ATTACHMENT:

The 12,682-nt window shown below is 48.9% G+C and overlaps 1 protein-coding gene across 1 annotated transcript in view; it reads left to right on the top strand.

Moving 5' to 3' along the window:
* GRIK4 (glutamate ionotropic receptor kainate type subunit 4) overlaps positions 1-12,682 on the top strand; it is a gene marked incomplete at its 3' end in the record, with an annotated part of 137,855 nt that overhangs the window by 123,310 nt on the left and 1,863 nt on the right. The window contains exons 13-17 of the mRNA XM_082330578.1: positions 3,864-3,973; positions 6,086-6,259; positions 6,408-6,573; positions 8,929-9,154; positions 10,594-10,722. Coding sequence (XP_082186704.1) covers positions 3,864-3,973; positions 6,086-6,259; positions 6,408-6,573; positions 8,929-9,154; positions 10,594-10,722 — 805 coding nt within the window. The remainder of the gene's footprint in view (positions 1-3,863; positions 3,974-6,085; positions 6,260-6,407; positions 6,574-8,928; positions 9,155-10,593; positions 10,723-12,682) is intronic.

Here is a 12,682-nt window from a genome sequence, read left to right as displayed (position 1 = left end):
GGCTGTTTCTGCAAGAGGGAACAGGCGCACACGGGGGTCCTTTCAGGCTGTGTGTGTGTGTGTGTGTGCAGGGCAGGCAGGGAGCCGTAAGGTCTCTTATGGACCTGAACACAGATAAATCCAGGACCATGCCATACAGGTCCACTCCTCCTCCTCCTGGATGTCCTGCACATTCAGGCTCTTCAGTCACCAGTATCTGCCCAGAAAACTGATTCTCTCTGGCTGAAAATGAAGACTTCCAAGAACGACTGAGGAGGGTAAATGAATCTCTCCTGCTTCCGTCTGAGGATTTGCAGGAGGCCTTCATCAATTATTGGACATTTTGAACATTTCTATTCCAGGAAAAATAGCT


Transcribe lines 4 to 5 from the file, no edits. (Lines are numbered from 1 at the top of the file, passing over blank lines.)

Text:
Here is a 12,682-nt window from a genome sequence, read left to right as displayed (position 1 = left end):
GGCTGTTTCTGCAAGAGGGAACAGGCGCACACGGGGGTCCTTTCAGGCTGTGTGTGTGTGTGTGTGTGCAGGGCAGGCAGGGAGCCGTAAGGTCTCTTATGGACCTGAACACAGATAAATCCAGGACCATGCCATACAGGTCCACTCCTCCTCCTCCTGGATGTCCTGCACATTCAGGCTCTTCAGTCACCAGTATCTGCCCAGAAAACTGATTCTCTCTGGCTGAAAATGAAGACTTCCAAGAACGACTGAGGAGGGTAAATGAATCTCTCCTGCTTCCGTCTGAGGATTTGCAGGAGGCCTTCATCAATTATTGGACATTTTGAACATTTCTATTCCAGGAAAAATAGCT